Leaders from HubSpot, Privy, Flywire and More on the Future of Marketing

August 12, 2020

At this point, we can all agree that the end user era has changed customer buying behavior. But this new era has also forced other functional areas to evolve their existing strategies—especially marketing.

Before the pandemic, I gathered some of Boston’s top marketing leaders for a special breakfast edition of OpenView’s Tales from the Table. We spent the morning talking about their careers (one attendee recently made the transition to CEO!), the industry and more.

One of the highlights of our discussion was around what these leaders have seen change in their time as marketers—and how it impacts their view of the marketing future. Grab a coffee—and maybe some avocado toast if you’re feeling extra millennial—and find out what they said below.

Boston marketing leaders

Kipp Bodnar, CMO at HubSpot

“Aligning goals and priorities across individuals and teams gets harder every month and year as you scale. More people can sometimes mean more confusion or more overlap in roles and responsibilities. I’ve experienced this first-hand over the years—it’s constantly there and can become an issue if you don’t obsess about goal-setting and alignment.

If you’re at a startup and you’re rapidly growing your marketing team, be sure that your team is clear on their 3–4 key priorities for the quarter and the year. Then break down those priorities into team- and individual-level goals that you can track daily/weekly/monthly.

Many companies do this part—and do it well—but you need to take it the extra step. Look at those goals and see if any of them are actually counterproductive or competitive to each other, because if so, it’ll create major issues for your team and you need to adjust accordingly.

Marketing is truly a team sport, and if the goals you’re giving one team have the possibility of being gamed or over-inflated, that could impact your actual growth—and it could make it harder for other parts of your marketing team to succeed.”

Dave Gerhardt, CMO at Privy

“Biggest change: We’re obsessed with tools and technology in 2020. That stuff is obviously crucial, but it’s so widely available that it’s become a commodity. You have to be good at tech.

What has gotten lost is creativity. Creativity is what will win in 2020 and beyond, not AI.”

Daniel Rodriguez, CMO at Simplr

“In the martech space specifically, there has been an explosion of technology solutions in the past five years. The result is that differentiation is harder, and to break through the noise I see two critical things: having a strong POV and leveraging the entire company to spread it. If marketing is only done by the marketing team, you don’t create the critical mass of voices to break through the noise.”

Allison Macleod, EVP Global Marketing at Flywire

“Technologies come and go. Digital is of course front and center, as well as marketers becoming more data- and performance-oriented and closely tied to revenue. Most important, however, is the more focused tie from marketing to the customer. In my tenure and experience, marketing strategy had largely leaned towards customer acquisition.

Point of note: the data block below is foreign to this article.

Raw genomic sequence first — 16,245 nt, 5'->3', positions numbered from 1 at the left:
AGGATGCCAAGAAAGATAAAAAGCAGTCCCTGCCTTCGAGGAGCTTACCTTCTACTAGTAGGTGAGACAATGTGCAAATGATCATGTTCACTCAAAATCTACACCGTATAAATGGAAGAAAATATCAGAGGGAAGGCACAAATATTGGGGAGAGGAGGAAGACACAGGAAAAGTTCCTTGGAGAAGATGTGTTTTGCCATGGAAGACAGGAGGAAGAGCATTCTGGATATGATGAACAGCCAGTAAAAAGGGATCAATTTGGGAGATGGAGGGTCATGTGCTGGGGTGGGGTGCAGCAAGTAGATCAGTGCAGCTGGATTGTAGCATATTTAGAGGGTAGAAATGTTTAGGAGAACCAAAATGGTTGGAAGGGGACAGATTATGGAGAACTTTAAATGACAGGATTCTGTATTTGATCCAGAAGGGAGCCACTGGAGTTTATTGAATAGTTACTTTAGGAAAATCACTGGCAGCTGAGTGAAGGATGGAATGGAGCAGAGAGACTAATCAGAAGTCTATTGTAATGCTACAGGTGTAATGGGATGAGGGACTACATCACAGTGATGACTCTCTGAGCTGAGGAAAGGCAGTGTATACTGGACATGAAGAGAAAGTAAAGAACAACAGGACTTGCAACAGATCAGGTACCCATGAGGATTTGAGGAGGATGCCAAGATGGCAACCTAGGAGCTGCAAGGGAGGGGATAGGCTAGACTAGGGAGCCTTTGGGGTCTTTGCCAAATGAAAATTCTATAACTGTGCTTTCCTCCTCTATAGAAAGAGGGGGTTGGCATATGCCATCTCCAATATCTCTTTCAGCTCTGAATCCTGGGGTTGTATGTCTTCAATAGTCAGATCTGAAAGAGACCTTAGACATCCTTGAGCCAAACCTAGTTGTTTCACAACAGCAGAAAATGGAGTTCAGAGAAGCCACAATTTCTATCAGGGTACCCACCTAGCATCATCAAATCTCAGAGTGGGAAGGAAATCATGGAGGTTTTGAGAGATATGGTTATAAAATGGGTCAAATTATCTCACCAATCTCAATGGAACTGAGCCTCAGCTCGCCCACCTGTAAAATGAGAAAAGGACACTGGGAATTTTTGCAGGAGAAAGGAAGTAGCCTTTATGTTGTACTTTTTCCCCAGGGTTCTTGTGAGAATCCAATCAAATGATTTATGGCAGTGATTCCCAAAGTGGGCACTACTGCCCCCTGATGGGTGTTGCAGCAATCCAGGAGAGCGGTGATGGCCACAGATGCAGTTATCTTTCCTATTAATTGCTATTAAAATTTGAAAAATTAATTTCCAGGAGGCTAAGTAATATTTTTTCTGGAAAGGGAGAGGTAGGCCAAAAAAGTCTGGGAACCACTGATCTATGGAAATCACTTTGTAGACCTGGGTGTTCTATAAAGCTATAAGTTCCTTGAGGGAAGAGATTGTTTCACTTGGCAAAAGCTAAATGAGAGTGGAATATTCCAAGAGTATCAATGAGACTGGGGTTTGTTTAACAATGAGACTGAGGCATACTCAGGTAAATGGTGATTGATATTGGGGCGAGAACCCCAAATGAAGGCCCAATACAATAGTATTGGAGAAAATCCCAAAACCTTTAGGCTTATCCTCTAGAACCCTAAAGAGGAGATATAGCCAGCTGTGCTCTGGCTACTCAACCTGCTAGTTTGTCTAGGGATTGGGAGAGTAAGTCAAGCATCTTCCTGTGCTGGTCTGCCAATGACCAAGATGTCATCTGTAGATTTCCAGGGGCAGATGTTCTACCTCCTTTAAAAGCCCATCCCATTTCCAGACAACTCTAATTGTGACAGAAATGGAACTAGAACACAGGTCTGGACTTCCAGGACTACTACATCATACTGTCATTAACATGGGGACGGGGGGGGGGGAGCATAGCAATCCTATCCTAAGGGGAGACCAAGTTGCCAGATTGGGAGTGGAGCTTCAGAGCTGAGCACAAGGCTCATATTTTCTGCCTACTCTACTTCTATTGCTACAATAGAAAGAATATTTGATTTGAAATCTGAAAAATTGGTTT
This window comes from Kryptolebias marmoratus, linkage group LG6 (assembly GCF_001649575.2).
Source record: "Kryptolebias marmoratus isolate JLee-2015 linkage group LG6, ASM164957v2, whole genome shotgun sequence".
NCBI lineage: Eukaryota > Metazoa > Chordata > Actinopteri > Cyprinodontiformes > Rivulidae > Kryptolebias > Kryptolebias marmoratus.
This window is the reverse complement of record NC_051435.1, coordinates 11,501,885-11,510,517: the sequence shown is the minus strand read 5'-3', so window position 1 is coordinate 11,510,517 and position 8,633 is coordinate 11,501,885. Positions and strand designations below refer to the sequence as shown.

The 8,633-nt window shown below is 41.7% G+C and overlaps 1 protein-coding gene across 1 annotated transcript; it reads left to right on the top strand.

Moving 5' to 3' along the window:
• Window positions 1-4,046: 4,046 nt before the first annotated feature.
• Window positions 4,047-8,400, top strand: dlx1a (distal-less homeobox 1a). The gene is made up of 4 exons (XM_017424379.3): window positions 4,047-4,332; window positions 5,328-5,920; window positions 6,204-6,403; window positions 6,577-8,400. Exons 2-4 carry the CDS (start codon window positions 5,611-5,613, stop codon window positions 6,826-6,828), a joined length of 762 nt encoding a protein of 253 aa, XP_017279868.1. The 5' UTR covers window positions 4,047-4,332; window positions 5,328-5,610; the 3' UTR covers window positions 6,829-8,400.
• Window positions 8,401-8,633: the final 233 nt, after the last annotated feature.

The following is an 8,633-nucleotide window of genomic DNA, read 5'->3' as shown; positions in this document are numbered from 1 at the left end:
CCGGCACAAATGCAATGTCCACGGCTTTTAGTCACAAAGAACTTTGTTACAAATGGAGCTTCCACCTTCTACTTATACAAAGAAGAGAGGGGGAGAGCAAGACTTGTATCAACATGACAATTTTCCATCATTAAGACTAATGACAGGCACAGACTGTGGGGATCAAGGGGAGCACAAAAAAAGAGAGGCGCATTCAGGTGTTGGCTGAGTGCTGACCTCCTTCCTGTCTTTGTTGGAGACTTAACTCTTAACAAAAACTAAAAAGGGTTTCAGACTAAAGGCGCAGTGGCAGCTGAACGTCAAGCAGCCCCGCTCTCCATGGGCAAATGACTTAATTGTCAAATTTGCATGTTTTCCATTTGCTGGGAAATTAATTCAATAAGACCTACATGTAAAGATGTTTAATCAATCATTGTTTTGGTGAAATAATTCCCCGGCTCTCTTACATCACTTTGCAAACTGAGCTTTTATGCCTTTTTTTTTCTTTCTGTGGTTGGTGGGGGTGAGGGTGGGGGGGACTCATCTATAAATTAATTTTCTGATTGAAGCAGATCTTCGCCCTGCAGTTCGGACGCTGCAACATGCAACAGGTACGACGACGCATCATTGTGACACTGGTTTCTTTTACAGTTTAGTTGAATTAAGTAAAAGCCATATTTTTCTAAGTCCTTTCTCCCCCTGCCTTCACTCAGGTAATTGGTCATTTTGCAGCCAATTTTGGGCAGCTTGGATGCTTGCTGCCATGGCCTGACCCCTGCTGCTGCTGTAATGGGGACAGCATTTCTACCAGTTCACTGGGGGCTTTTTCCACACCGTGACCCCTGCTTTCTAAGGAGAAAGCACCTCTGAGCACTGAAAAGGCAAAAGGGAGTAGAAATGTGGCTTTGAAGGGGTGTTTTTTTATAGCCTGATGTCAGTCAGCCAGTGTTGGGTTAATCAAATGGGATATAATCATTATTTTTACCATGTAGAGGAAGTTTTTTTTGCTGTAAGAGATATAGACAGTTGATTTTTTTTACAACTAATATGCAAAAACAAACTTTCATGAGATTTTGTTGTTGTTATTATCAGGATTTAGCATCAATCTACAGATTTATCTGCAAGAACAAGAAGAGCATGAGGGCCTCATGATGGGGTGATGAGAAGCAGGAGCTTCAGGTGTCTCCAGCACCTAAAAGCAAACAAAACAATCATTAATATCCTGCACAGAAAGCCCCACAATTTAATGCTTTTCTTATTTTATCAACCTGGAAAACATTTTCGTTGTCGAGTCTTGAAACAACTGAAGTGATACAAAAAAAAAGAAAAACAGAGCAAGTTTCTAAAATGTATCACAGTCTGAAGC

And while it still remains a focus, the most elaborate, extensive growth model will deem itself useless if it isn’t solving for the need and pain of the customer. Marketing now has a much larger focus on deeply understanding the customer and being that partner to sales, product and customer success to ensure the voice of the customer is infused in all go-to-market and product strategies.”

Mike Volpe, CEO of Lola

“One big change is the rising importance of speed. We live in a 24/7 world for news, content and customer conversations. You don’t have days or weeks to respond to a news story or social media post—you have hours or sometimes minutes to do it right.

And customers’ expectations for response time have shrunk. They used to email you and expect a response in a day, and now they’re posting on social media or chatting on your website and expect a response in minutes or maybe a couple hours. Staffing for this is tricky, but one takeaway is that it’s become harder to outsource and you need a more capable, informed and nimble team in-house to be agile enough to respond to the fast-paced world.”

If you’re interested in hosting our next Tales from the Table series (and having dinner on OpenView!), reach out to Casey Renner at [email protected].

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Partner at OpenView

Casey leads the end-to-end strategy & programming for OpenView’s network of industry experts, advisors & corporate partners. Her role is focused on creating connections between founders & their teams and the partners, advisors, board members & events they need to reach their goals. Additionally, she manages the OpenView portfolio peer networks and hosts the #WeeklyWalk series.